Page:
Two forms of training seemed to be the solution: cycling and Pilates. Because of the way bikes distribute the load, I could keep up my endurance training without overloading my calves further. This also gave me the chance to target other muscle groups that don't get as much attention during a run. Pilates gave me the chance to work on my balance and mobility in a low-impact environment. Again, once the pain in my calves subsided and I got back to running, my performance had notably improved.
So, while an injury can be frustrating, it can also be a reminder that your training is lacking in some areas. After all, fitness is a multifaceted thing, and running, wonderful as it is, simply doesn't address all of those aspects of your training. While recovering from an injury, use that time to cross-train and focus on whatever insufficiencies you might see in your training. Not only will this keep you moving forward in your overall fitness journey, but it will also prevent you from sinking into any discouragement you might otherwise feel while taking time away from running.
Leverage a support system
As mentioned earlier, most runners will deal with some sort of injury during their athletic careers. It's not great, but it's the truth. And one of the consequences of running injuries is that you can start to feel isolated. Maybe you used to run with a group and, because of the injury, you just can't anymore. Or maybe the injury has just thrown you off your game and you don't feel like yourself, lacking the motivation to get up and do anything. Whatever the case, the physical impact of running can also affect you mentally and emotionally. Frustratingly, this can also create a bit of a vicious cycle wherein you feel bad because you can't be as active as you used to be and you aren't as active as you used to be because you don't feel well.
During these seemingly dismal days, a supportive community of family and friends can be incredibly valuable. And it's important to note this support system may or may not consist of other runners. Of course, runners who have experienced something similar might be a good source of encouragement and advice, but that's not entirely what the community is about. Mostly, it's just about getting you out of your head and preventing you from wallowing. The simple act of being around people can help you stay positive while dealing with running injuries.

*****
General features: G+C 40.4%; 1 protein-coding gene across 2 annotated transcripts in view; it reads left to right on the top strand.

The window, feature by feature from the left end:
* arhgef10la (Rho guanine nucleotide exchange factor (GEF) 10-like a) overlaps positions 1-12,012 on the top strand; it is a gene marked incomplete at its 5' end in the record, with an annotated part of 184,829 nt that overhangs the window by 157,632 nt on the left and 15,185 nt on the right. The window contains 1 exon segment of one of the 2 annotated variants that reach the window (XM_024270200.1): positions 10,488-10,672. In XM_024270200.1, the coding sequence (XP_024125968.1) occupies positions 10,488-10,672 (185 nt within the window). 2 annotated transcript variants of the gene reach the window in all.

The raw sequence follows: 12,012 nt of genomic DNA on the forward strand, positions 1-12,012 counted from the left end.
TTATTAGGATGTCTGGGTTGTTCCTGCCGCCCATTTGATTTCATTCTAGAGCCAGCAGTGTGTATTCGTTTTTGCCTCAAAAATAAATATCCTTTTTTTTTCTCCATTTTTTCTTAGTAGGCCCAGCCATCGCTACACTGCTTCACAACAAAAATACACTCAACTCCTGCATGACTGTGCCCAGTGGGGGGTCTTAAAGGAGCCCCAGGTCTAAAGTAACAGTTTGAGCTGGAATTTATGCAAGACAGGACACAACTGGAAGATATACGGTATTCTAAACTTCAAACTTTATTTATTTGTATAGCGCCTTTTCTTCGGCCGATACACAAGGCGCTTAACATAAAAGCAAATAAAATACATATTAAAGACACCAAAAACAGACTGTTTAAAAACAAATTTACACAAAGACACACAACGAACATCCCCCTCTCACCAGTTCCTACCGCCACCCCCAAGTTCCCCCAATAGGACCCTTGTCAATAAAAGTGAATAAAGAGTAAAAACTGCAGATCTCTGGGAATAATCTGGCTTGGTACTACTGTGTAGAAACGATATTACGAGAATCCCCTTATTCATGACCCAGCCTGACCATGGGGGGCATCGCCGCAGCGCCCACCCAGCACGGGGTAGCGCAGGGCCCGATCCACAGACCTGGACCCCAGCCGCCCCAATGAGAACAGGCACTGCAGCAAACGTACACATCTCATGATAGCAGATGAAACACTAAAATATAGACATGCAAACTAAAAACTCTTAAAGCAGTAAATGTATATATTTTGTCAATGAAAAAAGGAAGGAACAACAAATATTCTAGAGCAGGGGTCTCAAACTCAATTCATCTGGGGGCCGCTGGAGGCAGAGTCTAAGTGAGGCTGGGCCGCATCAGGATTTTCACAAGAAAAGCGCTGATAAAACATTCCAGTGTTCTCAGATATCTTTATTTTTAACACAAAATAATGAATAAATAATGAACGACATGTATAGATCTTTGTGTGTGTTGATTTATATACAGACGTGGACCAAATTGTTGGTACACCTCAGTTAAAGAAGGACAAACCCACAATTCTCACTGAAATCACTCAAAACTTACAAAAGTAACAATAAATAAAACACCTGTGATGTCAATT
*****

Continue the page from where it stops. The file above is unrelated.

You may also find that your friends open up ways for you to cross-train you might not have thought about otherwise. For example, during periods when I was forced to take some time away from running, I played a lot of Ultimate with friends. Because these were casual games and thanks to the no-contact nature of the sport, this was a perfect way for me to stay active and social while also not aggravating the problem. Similarly, a friend of mine I used to run with frequently had to take some time off but didn't want to sit home by himself either. So, he biked while I ran. He also made a ton of Rocky references. Hiking also opened up plenty of opportunities for my friends and me to spend time together without adding to any overuse injuries I might be dealing with.
Whatever form this support system takes, the important thing is you fight the urge to be totally inactive and isolate yourself. This can be a real danger when you're told to rest an injured limb or joint. Remember, rest doesn't mean inactivity, and recovery can — and should — be active. Staying active and spending time with family and friends can go a long way toward maintaining a positive attitude while recovering.
Put yourself on the path to future success
As runners, we push ourselves physically and mentally all the time. And, while this does allow us to improve in a variety of ways, it can also open us up to the risk of injury sometimes. If you do suffer an injury at some point, though, remember that it's by no means the end of your running career. Instead, view the recovery period as just another phase of your training. Take that time to cross-train and focus on any potential gaps in your usual routine. Recovery periods can also be a perfect time to strengthen your connections with your community of family and friends. These steps can help you stay positive even when you're recovering from a running injury.
Our writer's advice is intended for informational or general educational purposes only. We always encourage you to speak with your physician or healthcare provider before making any adjustments to your running, nutrition, or fitness routines.